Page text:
It is common knowledge that Calicut loves food. The cuisine be it Biryani or any other ‘nadan’ delicacies offer a spectrum of tastes most of which is non-vegetarian.


In the initial years, as a vegetarian family, it was difficult to comprehend that even many weddings served only non-vegetarian food and only a select few vegetables were available on a regular basis.

However, over the years this has changed dramatically and now most weddings have separate vegetarian counters and almost all vegetables are available in the city. An incident that comes to my mind is when I was attending a reception party during my college days, the hosts had served chicken Biryani which is the common practice, on informing the person who was serving that I was a vegetarian, he gave me a confusing look and went away with the plate and returned a few minutes later with the plate of Biryani sans the pieces of chicken.

Over the years I have also come to enjoy the taste of ghee rice (ney choru) with salad, achar, chutney  and papdam.  Calicut has a lot of hotels and restaurants that serve very good vegetarian food. However, a huge untapped potential lies for an exclusive veg restaurant serving all kinds of veg cuisine considering the huge population of people from Rajasthan, Gujrat and other states often referred to as ‘Sethumar’ in local parlance.

Another good food trend that has come over the years is the starting of mithai shops and the trend of coffee shops and cafes which has increased the evening buzz of the city unlike in the earlier days when the city used to go to sleep by 7 pm.

An aspect that I have been actively taking part in, is the work of service organisations and leadership organisations in the city. Youth organisations like Rotaract, Leo, Junior Jaycee though still active were much more active in the youth during the nineties and early part of this century, the only youth organisation that probably has stood the test of time is Junior Chamber International previously known as Jaycees. Other service clubs like Rotary International, Lions, etc. still do play a vital role in the development of the socio economic fabric of the city.  NGO like Trauma care, pain and palliative care society, etc. are institutions in themselves showing the way forward for the rest of the state and country. The residents’ association or ‘ayalpaka vedis’ are truly a neighbourhood network that embodies the spirit of promoting harmony that one gets to feel in Calicut.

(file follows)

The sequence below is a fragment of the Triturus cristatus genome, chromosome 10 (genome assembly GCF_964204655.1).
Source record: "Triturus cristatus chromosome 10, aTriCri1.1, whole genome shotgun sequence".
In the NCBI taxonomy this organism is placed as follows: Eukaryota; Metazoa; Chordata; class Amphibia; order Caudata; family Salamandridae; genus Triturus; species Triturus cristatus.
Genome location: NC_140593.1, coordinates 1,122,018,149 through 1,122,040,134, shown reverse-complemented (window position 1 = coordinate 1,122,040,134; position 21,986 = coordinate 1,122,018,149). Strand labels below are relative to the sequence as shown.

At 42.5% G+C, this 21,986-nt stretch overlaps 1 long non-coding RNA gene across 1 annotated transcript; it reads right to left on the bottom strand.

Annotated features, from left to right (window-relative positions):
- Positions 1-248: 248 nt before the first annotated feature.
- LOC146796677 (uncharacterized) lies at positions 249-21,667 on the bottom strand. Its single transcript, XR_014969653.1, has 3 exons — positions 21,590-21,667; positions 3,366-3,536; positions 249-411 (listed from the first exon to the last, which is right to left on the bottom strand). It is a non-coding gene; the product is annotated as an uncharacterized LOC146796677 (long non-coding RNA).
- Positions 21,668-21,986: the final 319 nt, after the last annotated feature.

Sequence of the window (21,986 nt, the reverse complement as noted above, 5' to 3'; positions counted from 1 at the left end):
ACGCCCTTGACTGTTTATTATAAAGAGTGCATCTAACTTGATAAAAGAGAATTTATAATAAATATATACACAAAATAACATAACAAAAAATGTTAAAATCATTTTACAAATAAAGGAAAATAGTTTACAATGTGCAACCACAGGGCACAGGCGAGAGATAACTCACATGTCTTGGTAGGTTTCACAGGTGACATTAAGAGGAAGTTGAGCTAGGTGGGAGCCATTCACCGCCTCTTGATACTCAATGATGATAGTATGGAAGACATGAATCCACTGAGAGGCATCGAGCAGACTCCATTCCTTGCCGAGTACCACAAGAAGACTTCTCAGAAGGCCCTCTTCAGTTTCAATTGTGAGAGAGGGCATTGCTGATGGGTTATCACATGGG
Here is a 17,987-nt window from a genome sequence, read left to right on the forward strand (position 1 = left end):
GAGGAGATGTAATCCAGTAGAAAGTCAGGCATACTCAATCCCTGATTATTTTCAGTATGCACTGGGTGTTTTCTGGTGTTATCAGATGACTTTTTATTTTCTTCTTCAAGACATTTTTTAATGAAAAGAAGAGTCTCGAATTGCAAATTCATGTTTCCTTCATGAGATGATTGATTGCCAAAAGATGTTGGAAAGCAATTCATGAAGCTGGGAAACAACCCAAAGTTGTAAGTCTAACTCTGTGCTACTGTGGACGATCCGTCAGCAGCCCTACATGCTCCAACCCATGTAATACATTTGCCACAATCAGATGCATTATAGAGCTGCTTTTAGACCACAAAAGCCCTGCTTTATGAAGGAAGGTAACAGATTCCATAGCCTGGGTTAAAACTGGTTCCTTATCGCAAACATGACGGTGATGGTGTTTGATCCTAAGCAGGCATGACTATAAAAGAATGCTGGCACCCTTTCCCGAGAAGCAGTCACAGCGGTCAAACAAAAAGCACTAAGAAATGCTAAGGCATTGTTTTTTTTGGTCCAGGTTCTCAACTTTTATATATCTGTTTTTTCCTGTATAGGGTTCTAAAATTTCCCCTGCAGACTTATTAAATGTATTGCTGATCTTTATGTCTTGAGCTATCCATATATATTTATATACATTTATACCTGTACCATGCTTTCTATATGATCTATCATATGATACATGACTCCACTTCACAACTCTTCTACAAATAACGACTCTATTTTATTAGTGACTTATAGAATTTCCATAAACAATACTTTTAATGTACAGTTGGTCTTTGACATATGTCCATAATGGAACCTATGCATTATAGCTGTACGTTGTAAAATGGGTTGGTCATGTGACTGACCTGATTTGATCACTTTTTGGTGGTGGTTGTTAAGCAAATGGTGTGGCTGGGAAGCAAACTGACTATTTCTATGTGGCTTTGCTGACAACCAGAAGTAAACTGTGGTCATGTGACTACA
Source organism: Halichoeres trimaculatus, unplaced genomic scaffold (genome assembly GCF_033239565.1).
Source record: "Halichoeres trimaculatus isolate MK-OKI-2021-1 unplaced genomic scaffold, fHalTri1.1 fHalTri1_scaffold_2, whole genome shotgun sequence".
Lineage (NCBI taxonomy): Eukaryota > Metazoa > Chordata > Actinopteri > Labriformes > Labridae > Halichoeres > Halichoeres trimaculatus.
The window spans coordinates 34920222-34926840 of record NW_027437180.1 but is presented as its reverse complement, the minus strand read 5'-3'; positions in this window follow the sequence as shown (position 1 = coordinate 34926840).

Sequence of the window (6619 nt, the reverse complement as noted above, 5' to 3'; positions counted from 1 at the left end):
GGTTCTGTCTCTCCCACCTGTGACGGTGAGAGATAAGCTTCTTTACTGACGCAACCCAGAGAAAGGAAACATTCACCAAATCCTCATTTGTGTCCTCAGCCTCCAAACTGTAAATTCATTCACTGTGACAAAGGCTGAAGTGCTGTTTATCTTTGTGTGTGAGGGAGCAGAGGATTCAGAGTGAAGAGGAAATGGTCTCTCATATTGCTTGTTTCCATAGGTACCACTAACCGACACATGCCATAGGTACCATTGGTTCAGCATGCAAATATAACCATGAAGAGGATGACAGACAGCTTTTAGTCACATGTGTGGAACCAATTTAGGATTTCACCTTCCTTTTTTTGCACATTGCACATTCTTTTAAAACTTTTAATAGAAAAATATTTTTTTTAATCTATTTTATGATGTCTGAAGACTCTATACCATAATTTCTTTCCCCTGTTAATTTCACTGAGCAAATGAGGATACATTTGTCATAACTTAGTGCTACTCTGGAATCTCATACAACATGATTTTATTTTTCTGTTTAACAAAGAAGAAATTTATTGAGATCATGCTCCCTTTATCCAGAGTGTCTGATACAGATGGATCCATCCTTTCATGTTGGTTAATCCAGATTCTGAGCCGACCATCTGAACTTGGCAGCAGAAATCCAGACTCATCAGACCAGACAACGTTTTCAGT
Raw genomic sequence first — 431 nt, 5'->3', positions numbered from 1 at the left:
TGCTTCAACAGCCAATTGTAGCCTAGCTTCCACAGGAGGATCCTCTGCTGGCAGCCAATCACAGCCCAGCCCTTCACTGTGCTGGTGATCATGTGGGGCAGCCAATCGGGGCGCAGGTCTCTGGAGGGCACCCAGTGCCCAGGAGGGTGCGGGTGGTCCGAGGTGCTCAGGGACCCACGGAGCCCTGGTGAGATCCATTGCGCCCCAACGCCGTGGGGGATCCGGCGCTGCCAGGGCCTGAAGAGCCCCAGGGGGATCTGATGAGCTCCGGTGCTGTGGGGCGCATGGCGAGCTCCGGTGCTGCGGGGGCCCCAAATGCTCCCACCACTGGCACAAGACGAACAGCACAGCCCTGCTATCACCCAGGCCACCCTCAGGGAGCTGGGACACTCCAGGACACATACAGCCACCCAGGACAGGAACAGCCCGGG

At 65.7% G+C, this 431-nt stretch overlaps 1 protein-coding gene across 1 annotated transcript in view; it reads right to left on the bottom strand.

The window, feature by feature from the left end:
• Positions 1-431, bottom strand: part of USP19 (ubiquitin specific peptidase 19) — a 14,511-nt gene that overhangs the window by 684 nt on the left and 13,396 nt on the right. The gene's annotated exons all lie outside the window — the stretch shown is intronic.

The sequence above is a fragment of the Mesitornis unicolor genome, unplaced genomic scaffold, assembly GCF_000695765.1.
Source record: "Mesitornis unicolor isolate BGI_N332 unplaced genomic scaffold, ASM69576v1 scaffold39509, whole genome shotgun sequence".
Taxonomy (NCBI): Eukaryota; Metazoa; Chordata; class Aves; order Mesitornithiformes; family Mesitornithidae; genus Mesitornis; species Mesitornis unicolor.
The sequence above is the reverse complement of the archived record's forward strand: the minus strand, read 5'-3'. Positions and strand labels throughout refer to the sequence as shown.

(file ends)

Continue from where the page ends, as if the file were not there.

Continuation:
Anything about Calicut is incomplete without mention of its avid art and music lovers. Art in any form be it, fine art literature music or cinema has its connoisseurs in Calicut. 

From my experiences in Calicut, I can summarise it by saying this city is an ‘Akshaypatra’ of love, harmony, caring and sharing. 

A hub of educational excellence with all professional institutions in and around it. 

A cosmopolitan city with ethnicity in every breath. 

You need to experience life in Calicut to truly feel the meaning of God's own country. 

(The author is Associate Professor in Prosthodontics at Government Dental College, Kozhikode)